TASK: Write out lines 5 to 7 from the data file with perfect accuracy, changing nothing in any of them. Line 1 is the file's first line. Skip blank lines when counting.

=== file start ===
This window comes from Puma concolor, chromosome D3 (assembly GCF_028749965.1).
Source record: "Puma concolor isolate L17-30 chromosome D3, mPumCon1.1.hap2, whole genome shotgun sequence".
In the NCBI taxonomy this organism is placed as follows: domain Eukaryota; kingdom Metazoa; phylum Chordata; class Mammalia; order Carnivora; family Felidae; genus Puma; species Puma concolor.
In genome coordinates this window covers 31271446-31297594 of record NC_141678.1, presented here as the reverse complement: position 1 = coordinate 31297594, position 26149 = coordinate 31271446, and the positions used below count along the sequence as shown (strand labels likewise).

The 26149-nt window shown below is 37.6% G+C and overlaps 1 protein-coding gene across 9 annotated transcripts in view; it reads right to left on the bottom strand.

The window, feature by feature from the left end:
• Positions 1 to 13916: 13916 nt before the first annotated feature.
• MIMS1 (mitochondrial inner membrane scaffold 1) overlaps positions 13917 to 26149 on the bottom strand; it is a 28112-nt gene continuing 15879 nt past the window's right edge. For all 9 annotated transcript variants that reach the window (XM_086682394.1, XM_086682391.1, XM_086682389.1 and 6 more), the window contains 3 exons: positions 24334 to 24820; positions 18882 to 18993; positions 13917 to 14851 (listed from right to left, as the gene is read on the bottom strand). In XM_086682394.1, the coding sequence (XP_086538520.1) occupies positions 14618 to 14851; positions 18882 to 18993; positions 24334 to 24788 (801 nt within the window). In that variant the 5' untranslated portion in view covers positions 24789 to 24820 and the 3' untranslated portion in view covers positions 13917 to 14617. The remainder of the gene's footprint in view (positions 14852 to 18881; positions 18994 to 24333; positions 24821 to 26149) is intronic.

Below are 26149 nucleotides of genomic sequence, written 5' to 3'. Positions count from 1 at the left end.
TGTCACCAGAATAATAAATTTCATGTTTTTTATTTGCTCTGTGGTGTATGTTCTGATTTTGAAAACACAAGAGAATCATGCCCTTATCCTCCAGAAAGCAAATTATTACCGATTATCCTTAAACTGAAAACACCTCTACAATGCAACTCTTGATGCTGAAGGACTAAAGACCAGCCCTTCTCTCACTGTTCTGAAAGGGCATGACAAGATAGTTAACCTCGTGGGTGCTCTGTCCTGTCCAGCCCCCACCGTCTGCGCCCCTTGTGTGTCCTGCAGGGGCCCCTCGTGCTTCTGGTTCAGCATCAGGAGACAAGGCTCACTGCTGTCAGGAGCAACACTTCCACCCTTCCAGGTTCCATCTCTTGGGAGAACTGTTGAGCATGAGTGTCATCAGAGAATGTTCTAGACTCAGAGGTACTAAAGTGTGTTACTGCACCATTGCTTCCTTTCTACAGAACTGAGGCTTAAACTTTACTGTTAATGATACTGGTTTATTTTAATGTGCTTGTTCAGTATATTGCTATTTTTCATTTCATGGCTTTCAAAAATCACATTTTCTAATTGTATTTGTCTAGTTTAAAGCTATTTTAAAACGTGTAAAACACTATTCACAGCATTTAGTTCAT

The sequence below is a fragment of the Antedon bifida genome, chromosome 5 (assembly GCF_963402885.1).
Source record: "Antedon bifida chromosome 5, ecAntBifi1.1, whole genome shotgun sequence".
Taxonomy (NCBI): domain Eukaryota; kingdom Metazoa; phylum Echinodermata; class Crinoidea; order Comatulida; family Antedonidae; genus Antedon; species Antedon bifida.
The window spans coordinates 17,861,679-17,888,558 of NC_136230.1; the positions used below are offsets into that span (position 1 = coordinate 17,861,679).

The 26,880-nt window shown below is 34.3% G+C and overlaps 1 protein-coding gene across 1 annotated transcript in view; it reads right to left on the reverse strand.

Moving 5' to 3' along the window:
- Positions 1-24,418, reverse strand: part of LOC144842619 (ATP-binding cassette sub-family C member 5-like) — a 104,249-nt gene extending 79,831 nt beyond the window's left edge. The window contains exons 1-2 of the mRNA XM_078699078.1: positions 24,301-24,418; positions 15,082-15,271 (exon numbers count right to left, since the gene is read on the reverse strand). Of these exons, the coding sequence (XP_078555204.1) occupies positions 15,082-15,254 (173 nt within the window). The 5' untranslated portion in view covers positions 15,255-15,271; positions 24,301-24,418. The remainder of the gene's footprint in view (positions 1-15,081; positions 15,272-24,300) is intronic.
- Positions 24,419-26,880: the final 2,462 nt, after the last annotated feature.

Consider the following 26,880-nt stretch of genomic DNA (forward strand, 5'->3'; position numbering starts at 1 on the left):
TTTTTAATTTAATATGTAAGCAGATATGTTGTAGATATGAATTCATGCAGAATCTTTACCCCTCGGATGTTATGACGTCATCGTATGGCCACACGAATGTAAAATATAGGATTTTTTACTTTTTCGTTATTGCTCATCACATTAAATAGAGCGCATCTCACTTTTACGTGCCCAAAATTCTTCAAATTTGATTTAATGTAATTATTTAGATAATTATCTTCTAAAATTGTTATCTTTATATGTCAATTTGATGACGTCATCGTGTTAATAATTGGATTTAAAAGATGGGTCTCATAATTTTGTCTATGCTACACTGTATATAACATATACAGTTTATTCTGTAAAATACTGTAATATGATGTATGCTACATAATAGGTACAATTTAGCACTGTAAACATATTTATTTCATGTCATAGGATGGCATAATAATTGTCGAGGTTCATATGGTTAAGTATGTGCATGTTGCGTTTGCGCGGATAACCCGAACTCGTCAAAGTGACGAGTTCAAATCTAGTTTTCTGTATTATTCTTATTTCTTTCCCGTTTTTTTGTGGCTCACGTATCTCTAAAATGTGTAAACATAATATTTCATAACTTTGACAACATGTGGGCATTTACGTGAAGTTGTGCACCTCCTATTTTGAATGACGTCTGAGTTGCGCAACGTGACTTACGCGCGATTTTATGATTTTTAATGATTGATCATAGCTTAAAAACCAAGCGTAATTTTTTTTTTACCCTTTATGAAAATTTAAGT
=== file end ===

The 26149-nt window shown below is 37.6% G+C and overlaps 1 protein-coding gene across 9 annotated transcripts in view; it reads right to left on the bottom strand.

The window, feature by feature from the left end:
• Positions 1 to 13916: 13916 nt before the first annotated feature.